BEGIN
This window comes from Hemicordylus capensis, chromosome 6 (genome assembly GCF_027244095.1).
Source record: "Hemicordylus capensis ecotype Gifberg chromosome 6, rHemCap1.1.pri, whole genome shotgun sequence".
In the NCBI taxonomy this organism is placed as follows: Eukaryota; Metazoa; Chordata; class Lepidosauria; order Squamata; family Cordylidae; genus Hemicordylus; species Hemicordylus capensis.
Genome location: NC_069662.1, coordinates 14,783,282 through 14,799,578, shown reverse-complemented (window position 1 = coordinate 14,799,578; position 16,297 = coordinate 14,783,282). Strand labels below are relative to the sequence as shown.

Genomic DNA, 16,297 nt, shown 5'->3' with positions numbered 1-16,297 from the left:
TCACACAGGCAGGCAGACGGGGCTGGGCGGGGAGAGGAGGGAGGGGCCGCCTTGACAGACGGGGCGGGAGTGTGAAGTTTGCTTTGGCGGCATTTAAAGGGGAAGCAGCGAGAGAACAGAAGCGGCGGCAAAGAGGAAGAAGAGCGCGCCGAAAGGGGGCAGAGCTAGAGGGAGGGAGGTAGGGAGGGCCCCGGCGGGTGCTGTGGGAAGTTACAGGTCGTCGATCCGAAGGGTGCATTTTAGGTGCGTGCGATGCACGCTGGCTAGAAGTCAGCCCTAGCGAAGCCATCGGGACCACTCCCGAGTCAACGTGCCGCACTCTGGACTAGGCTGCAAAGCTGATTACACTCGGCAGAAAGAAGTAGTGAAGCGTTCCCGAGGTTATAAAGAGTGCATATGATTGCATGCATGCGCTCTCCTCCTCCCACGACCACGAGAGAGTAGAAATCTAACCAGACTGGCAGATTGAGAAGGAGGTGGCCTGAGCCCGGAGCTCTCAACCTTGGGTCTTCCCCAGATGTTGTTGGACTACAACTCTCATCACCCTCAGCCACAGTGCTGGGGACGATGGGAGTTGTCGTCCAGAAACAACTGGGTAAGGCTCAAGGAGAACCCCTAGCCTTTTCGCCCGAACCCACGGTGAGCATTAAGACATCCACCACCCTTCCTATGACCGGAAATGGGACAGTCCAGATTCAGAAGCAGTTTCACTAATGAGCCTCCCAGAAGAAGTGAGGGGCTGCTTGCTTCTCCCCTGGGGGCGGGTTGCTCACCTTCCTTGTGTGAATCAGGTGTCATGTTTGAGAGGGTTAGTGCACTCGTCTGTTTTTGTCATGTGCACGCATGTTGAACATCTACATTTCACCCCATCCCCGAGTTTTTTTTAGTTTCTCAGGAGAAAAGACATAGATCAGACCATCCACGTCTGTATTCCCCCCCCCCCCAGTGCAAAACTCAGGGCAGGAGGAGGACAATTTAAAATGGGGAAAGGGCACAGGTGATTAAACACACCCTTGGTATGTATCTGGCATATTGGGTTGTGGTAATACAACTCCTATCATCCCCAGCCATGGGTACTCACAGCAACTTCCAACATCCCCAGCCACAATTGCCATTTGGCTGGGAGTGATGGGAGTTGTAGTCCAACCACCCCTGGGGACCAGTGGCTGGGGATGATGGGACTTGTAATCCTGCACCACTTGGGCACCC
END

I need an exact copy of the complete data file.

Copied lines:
This window comes from Hemicordylus capensis, chromosome 6 (genome assembly GCF_027244095.1).
Source record: "Hemicordylus capensis ecotype Gifberg chromosome 6, rHemCap1.1.pri, whole genome shotgun sequence".
In the NCBI taxonomy this organism is placed as follows: Eukaryota; Metazoa; Chordata; class Lepidosauria; order Squamata; family Cordylidae; genus Hemicordylus; species Hemicordylus capensis.
Genome location: NC_069662.1, coordinates 14,783,282 through 14,799,578, shown reverse-complemented (window position 1 = coordinate 14,799,578; position 16,297 = coordinate 14,783,282). Strand labels below are relative to the sequence as shown.

Genomic DNA, 16,297 nt, shown 5'->3' with positions numbered 1-16,297 from the left:
TCACACAGGCAGGCAGACGGGGCTGGGCGGGGAGAGGAGGGAGGGGCCGCCTTGACAGACGGGGCGGGAGTGTGAAGTTTGCTTTGGCGGCATTTAAAGGGGAAGCAGCGAGAGAACAGAAGCGGCGGCAAAGAGGAAGAAGAGCGCGCCGAAAGGGGGCAGAGCTAGAGGGAGGGAGGTAGGGAGGGCCCCGGCGGGTGCTGTGGGAAGTTACAGGTCGTCGATCCGAAGGGTGCATTTTAGGTGCGTGCGATGCACGCTGGCTAGAAGTCAGCCCTAGCGAAGCCATCGGGACCACTCCCGAGTCAACGTGCCGCACTCTGGACTAGGCTGCAAAGCTGATTACACTCGGCAGAAAGAAGTAGTGAAGCGTTCCCGAGGTTATAAAGAGTGCATATGATTGCATGCATGCGCTCTCCTCCTCCCACGACCACGAGAGAGTAGAAATCTAACCAGACTGGCAGATTGAGAAGGAGGTGGCCTGAGCCCGGAGCTCTCAACCTTGGGTCTTCCCCAGATGTTGTTGGACTACAACTCTCATCACCCTCAGCCACAGTGCTGGGGACGATGGGAGTTGTCGTCCAGAAACAACTGGGTAAGGCTCAAGGAGAACCCCTAGCCTTTTCGCCCGAACCCACGGTGAGCATTAAGACATCCACCACCCTTCCTATGACCGGAAATGGGACAGTCCAGATTCAGAAGCAGTTTCACTAATGAGCCTCCCAGAAGAAGTGAGGGGCTGCTTGCTTCTCCCCTGGGGGCGGGTTGCTCACCTTCCTTGTGTGAATCAGGTGTCATGTTTGAGAGGGTTAGTGCACTCGTCTGTTTTTGTCATGTGCACGCATGTTGAACATCTACATTTCACCCCATCCCCGAGTTTTTTTTAGTTTCTCAGGAGAAAAGACATAGATCAGACCATCCACGTCTGTATTCCCCCCCCCCCCAGTGCAAAACTCAGGGCAGGAGGAGGACAATTTAAAATGGGGAAAGGGCACAGGTGATTAAACACACCCTTGGTATGTATCTGGCATATTGGGTTGTGGTAATACAACTCCTATCATCCCCAGCCATGGGTACTCACAGCAACTTCCAACATCCCCAGCCACAATTGCCATTTGGCTGGGAGTGATGGGAGTTGTAGTCCAACCACCCCTGGGGACCAGTGGCTGGGGATGATGGGACTTGTAATCCTGCACCACTTGGGCACCC